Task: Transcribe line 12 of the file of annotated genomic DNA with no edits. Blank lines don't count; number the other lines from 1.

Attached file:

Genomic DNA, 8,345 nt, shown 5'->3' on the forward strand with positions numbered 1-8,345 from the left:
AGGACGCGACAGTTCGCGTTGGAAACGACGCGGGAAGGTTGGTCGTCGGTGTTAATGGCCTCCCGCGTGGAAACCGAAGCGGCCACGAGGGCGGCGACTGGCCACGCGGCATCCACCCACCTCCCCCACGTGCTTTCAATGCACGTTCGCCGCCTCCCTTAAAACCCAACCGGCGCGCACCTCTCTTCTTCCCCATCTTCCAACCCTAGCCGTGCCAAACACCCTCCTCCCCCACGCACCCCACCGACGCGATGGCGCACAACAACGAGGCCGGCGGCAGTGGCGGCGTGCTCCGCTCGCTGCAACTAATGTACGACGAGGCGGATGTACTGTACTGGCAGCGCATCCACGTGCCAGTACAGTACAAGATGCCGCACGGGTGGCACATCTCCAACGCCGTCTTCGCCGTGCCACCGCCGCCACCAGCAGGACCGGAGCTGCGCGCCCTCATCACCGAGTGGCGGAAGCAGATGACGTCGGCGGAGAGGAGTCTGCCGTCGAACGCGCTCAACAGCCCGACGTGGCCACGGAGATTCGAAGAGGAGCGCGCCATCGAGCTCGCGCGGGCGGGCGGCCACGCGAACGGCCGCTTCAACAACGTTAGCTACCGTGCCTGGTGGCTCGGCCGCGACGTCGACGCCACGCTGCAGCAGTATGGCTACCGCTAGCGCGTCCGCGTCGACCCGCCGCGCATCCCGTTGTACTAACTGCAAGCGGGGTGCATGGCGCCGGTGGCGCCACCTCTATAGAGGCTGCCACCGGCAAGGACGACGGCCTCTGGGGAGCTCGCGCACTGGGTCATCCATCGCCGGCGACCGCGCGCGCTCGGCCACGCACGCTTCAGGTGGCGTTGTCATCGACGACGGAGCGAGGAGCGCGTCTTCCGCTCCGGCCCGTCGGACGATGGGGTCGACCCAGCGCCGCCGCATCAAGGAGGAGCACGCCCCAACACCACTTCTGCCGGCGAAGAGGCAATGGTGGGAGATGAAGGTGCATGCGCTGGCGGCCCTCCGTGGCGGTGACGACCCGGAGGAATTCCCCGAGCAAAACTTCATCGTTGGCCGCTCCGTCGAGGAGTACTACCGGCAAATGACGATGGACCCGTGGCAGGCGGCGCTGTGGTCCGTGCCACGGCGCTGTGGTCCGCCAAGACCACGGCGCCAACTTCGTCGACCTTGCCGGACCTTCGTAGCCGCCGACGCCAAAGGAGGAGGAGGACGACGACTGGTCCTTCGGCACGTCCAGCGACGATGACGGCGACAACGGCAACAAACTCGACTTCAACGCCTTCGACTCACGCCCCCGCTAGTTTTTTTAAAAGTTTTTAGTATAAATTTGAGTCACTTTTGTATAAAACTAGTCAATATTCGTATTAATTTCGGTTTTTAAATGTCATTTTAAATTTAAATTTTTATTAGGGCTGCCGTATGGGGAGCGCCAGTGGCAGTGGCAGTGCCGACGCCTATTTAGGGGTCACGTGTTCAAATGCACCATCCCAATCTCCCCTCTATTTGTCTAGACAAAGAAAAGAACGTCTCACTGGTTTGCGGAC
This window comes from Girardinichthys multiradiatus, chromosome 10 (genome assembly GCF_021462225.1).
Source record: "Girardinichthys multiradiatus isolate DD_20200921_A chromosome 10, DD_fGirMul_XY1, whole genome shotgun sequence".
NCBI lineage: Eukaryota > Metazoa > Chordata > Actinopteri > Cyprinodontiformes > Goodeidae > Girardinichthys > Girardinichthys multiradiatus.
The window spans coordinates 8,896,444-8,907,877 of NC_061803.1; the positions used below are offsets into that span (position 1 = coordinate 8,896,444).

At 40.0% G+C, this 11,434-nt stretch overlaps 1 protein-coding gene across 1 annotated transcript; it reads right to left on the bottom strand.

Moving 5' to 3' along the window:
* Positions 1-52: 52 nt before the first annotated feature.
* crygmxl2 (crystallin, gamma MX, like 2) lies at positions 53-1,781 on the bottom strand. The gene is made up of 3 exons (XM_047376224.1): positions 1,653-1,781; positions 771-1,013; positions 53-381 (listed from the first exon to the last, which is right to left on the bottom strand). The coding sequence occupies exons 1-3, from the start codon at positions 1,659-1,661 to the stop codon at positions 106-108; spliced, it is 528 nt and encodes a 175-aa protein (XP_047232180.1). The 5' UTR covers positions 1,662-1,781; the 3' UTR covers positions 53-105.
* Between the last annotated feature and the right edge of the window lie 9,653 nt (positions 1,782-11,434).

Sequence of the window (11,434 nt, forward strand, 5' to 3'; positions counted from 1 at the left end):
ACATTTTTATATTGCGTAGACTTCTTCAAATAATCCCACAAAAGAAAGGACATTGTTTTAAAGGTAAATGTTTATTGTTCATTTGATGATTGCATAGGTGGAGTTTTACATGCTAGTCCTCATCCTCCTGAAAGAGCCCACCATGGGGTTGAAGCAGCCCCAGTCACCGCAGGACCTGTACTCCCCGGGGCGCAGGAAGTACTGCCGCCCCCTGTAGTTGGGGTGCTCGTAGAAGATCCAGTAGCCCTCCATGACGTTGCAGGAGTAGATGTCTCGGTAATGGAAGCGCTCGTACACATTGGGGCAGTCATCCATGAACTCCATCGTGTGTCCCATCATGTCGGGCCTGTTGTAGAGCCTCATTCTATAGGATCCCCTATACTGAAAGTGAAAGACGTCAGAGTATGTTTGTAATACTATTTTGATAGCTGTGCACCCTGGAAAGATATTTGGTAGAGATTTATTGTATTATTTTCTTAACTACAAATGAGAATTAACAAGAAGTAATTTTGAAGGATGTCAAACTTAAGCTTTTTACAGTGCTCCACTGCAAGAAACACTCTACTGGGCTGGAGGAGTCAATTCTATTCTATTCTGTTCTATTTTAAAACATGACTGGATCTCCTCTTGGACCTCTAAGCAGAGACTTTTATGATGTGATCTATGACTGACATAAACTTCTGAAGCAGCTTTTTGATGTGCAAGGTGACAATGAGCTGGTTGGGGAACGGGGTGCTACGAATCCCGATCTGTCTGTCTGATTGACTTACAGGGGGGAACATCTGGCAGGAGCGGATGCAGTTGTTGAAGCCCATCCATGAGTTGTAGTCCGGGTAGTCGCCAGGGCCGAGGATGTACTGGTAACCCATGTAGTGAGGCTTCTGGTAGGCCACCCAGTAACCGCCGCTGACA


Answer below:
Sequence of the window (11,434 nt, forward strand, 5' to 3'; positions counted from 1 at the left end):